The problem is usually not a supply problem but an excess demand problem. The fear of shortages is a self-fulfilling prophecy that results from hoarding.

Excessive purchases can lead to increased food waste. These disruptions can be more severe for low-income individuals or those with a lower income. with reduced mobility. Demand surges can also cause a vicious cycle in which backlogs and delays are created by panic spreading to retailers and their suppliers, thereby hindering the recovery of supply chain crises.

Four ways to manage supply chain disruptions

Both the pandemics and the B.C. Floods and the pandemic remind us to be calm and prepared for any disruption.
Here are four important steps to follow:

1. More responsible media coverage:Avoid panic-inducing media coverage like doomsday images showing empty grocery store shelves. It is important to stop panic-buying immediately and not after the damage has been done. Media should also report on reliable and effective retail policies. temporarily capping the number of items per householdTo prevent speculative hoarding of food markets.

An empty refrigerated section of a grocery story.
Media should avoid posting photos like this as they can encourage panic-buying.

2. Governments should provide transparent and timely updates:Next, it is important to communicate timely information to all parties in the supply chain. Information about product availability, pricing and delivery lead times, as well as disruption recovery plans, can be extremely helpful. in managing expectations. The public can be kept informed about the current situation, any possible shortages, their duration, and the government’s plans to address them. This will reduce panic-inducing media coverage as well as social media posts.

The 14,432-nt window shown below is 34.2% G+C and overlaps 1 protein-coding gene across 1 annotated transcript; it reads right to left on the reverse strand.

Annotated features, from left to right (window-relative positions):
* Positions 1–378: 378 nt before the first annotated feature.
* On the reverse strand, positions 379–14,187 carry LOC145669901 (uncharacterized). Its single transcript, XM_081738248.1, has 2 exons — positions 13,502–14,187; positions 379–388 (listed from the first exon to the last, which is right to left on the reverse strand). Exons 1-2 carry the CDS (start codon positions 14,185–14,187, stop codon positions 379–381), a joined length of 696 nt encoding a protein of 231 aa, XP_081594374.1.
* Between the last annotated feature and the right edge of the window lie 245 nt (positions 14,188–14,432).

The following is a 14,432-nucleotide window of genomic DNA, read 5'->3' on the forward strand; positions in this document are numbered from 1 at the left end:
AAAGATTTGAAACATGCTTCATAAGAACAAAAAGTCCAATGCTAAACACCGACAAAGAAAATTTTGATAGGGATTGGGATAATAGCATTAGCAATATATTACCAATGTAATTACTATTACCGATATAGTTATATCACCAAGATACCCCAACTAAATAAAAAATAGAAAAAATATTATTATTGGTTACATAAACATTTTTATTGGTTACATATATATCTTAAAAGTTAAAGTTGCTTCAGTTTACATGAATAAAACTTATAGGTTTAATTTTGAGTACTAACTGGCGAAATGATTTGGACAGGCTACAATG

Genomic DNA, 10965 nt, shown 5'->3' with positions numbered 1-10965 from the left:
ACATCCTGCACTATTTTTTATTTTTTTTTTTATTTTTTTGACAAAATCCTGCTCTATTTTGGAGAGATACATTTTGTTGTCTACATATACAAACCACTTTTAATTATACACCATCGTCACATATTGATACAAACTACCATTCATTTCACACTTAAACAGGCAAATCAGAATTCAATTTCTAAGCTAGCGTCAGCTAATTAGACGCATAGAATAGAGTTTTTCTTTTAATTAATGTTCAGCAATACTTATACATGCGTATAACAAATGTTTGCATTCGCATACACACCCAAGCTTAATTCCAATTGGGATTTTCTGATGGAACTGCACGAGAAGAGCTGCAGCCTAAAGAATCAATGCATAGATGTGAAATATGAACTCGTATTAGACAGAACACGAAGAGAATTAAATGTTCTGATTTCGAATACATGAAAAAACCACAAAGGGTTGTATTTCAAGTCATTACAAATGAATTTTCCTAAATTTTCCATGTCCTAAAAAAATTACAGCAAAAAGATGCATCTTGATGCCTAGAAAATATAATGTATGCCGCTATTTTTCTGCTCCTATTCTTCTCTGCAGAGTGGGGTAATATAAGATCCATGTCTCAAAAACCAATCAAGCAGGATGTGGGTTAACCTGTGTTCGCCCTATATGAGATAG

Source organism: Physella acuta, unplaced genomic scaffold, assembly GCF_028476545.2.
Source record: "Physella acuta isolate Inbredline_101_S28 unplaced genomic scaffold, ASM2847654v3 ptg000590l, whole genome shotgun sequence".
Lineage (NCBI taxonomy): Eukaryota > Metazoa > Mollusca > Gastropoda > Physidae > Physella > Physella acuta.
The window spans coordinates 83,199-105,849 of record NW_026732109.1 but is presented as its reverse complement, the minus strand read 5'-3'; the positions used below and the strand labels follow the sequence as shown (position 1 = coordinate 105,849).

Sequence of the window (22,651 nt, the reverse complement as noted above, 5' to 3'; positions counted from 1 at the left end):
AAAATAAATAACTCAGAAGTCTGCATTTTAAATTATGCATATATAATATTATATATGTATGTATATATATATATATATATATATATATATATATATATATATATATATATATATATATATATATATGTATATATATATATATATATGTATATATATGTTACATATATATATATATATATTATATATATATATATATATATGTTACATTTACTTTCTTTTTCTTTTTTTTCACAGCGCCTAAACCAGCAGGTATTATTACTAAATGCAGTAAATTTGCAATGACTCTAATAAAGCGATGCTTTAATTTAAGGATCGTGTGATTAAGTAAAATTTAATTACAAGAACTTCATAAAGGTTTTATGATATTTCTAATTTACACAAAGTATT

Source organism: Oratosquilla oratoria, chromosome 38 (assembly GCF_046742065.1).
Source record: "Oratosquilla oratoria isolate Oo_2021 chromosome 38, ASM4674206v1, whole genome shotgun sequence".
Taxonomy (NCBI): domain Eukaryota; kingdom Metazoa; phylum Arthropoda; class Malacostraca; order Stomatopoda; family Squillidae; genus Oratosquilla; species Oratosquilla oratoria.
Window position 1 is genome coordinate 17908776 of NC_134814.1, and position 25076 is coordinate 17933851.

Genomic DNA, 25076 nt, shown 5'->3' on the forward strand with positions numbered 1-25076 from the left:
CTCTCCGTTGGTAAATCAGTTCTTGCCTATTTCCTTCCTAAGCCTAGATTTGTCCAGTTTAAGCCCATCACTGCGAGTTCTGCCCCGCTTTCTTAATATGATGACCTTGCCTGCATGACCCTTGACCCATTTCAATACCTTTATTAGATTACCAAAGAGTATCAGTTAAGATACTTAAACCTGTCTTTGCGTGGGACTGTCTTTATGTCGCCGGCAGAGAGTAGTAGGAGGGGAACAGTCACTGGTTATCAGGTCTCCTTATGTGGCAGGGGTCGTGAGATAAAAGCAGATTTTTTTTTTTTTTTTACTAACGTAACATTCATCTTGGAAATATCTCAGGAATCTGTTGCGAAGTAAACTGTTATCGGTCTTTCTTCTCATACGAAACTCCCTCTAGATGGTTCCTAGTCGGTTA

3. Distributed risks: Since the beginning of the pandemic, we’ve seen the risks from putting all of our eggs in one basket. A good example is the shortage of microchips. Even if one tiny component cannot be produced due to the disruptions, the whole supply chain comes to a halt. Supply chains are only as strong as the weakest links. The next step for policy-makers and businesses is to spread the word and reduce the risk. Diversifying suppliers (preferably from different geographic regions), strengthening transportation networks, creating alternate delivery routes and using other modes of transport are some options.

4. Preparedness protocols for emergencies: Climate-induced weather events are expected to be more frequent in the years to come. Supply chains are also vulnerable to financial risk, strikes, accidents, and other dangers. Reactive emergency relief efforts can cause significant delays in recovery. We cannot afford to wait for the next disaster to strike. Companies and local governments should instead prepare for future supply chain risks through multiple recovery plans.

There’s an entire body of literature dedicated to developing disaster and emergency plans to minimize supply chain disruptions prior to calamitous events — namely, humanitarian logisticsThis includes organizing the delivery of supplies and warehousing to affected areas and their inhabitants in times of emergency or natural disasters.

The public and private sector can also immensely benefit by collaborating with supply chain management experts so that the next time we face any type of supply chain disruption, no one needs to fear they’ll run out of food to feed their families.


View Comments (0)

Leave a Reply

Your email address will not be published.